Thomas Klockau

Long story short, he bought it. It ran great, the price was right, and it was in nice shape. It did have a period-correct giant front air dam, which Ed removed because it was just a little too over the top for his taste. The rear spoiler is a similar vintage item, but it looked nice enough, so it stayed.

Thomas Klockau

This 1976 Vega Cosworth was sold new at Sycamore Chevrolet, in Terre Haute, Indiana. The second owner also lived in Terre Haute, and eventually he sold it to owner number three, who eventually relocated to Rockford, Illinois.

Thomas Klockau

The car was completely restored in 1999, right down to the bare shell and the engine. Between 1999 and summer 2018, only an additional 6000 miles have been added to the clock. Ed’s intent is to bring the car back to factory stock—with the exception of the engine and suspension modifications.

Thomas Klockau

One of the previous owners set up the car for autocross, and so the original engine—rated by the factory at 110 hp—now produces between 140 and 150.

Thomas Klockau

Custom features of the engine include:

  • Rods polished and ARP bolts
  • .030 over 9.5 to 1 forged pistons
  • Sleeved block
  • Converted to 42 DCOE Webers
  • Total Seal rings
  • 2 1/4-inch exhaust with 2 chamber Flowmasters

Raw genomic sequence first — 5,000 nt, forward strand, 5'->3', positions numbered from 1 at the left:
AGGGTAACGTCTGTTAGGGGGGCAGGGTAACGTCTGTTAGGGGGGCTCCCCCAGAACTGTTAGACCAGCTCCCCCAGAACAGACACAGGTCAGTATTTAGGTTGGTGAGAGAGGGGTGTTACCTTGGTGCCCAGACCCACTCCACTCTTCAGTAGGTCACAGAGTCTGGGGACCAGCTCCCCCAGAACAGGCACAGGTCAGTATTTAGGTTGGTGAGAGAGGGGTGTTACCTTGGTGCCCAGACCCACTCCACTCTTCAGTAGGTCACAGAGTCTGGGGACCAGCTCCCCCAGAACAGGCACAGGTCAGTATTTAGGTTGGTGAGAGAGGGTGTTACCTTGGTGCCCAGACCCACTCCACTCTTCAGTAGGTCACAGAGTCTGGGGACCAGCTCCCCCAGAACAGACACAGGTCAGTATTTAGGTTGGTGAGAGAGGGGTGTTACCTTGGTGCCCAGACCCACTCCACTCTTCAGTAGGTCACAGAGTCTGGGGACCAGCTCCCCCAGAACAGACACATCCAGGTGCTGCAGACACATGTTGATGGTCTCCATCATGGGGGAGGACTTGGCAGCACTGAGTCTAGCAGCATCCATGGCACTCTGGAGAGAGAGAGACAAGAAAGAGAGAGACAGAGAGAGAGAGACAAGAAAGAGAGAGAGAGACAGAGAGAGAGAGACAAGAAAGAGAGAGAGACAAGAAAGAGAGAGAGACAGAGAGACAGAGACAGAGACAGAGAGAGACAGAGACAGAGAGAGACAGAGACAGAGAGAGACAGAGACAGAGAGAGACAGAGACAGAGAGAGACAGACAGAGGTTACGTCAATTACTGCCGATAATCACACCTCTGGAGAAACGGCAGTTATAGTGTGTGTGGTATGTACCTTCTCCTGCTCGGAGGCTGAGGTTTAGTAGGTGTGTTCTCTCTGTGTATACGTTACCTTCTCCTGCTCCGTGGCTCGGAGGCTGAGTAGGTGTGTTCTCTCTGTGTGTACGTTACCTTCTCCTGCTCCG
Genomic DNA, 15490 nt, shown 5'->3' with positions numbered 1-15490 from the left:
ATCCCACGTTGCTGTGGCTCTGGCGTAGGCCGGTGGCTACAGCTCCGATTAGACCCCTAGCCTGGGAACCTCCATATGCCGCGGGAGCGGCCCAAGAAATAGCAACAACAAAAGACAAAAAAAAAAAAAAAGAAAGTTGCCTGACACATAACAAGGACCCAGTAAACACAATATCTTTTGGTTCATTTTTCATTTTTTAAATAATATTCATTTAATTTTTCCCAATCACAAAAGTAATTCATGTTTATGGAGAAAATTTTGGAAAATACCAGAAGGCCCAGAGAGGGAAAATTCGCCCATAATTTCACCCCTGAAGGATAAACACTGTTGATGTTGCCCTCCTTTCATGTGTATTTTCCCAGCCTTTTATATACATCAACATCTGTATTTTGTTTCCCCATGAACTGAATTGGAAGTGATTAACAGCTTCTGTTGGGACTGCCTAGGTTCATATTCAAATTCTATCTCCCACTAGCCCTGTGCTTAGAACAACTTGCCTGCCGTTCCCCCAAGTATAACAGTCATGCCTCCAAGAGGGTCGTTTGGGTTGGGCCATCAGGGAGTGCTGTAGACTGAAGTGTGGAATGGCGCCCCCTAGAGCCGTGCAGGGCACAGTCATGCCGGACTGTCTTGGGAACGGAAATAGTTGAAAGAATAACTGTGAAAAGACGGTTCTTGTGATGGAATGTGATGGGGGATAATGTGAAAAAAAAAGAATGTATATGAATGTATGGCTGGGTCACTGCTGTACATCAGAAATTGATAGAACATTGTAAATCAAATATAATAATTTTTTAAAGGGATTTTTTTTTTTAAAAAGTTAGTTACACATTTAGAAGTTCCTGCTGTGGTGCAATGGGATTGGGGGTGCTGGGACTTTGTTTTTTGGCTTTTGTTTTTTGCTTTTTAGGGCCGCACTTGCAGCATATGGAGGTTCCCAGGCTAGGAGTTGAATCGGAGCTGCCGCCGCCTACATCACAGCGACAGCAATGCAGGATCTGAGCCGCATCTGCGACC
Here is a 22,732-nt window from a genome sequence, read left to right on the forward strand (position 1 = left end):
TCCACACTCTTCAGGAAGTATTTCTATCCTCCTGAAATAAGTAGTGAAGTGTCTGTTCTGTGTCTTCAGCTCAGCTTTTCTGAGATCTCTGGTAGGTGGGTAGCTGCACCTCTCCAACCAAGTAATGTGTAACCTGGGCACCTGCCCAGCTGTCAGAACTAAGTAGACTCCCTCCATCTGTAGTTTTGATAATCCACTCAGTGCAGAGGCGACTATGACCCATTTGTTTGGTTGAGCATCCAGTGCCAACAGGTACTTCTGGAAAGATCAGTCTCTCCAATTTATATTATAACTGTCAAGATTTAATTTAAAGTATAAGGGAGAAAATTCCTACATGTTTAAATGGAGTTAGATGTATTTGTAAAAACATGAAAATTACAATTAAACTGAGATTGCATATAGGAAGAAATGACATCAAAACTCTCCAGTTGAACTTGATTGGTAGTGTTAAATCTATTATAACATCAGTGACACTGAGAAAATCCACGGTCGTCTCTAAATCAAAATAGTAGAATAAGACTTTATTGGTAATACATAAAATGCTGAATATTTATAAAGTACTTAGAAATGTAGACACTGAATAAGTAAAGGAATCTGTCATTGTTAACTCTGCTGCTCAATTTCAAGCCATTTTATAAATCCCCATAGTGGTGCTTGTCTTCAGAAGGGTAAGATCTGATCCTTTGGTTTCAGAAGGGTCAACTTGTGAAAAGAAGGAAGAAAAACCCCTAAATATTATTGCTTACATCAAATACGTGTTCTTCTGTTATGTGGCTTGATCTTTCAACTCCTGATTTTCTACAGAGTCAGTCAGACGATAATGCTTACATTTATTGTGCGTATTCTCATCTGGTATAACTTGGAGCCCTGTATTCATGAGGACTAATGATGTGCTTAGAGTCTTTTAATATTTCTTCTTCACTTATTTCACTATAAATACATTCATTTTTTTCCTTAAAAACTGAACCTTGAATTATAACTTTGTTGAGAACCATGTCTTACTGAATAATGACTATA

• 4:10 posi rear (upgraded from factory 3.73 gearing)
  • IECO lowering shocks
  • Flaming River quick ratio steering box
Thomas Klockau

While all inaugural 1975 Cosworths were black with black interior, 1976 offered several interior and exterior color choices. Ed isn’t in a rush to sell off this car, but if a Cosworth in a more interesting color combo appeared, who knows? He also has a couple classic 1960s VW Beetles he’s been meaning to restore.

Thomas Klockau

I remember seeing a white Cosworth with black and white “tuxedo” interior in one of my Chevrolet books that was pretty sharp. And a few years ago, there was a low-miles one on eBay in Firethorn Red with white vinyl seats and red dash and carpet. Now that one was nice! Whichever one you get, I can attest that the seats are extremely comfortable.

Thomas Klockau

While the Vega line would continue for one last curtain call in 1977, the Cosworth was discontinued. Slightly more than 3500 were built in 1975–76, making them a rare sight at car shows today. Actually, any Vega is a rare sight these days—at shows or anywhere else.

Thomas Klockau

Of course, despite the special engine, trim, paint, and other cool additions, it’s still a Vega at heart. So you won’t be seeing Caprice Classic levels of glitz, chrome, and velour-clad sumptuousness. No opera windows! But the interior is still pretty nice—though Ed mentioned that the black interior without air conditioning was a little warm on the drive to the car show.

Thomas Klockau

But that’s not the point. The point is it’s a fun, rare old car. Something you don’t see every day, unlike the myriad Resale Red, Foose-wheeled 1967–69 Camaros you see at every car show and cruise night in the summer time. Cars like this are the standouts, the interesting ones that make you step aside and check them out. All that, and a blast to drive, too. That’s the Vega Cosworth.

Thomas Klockau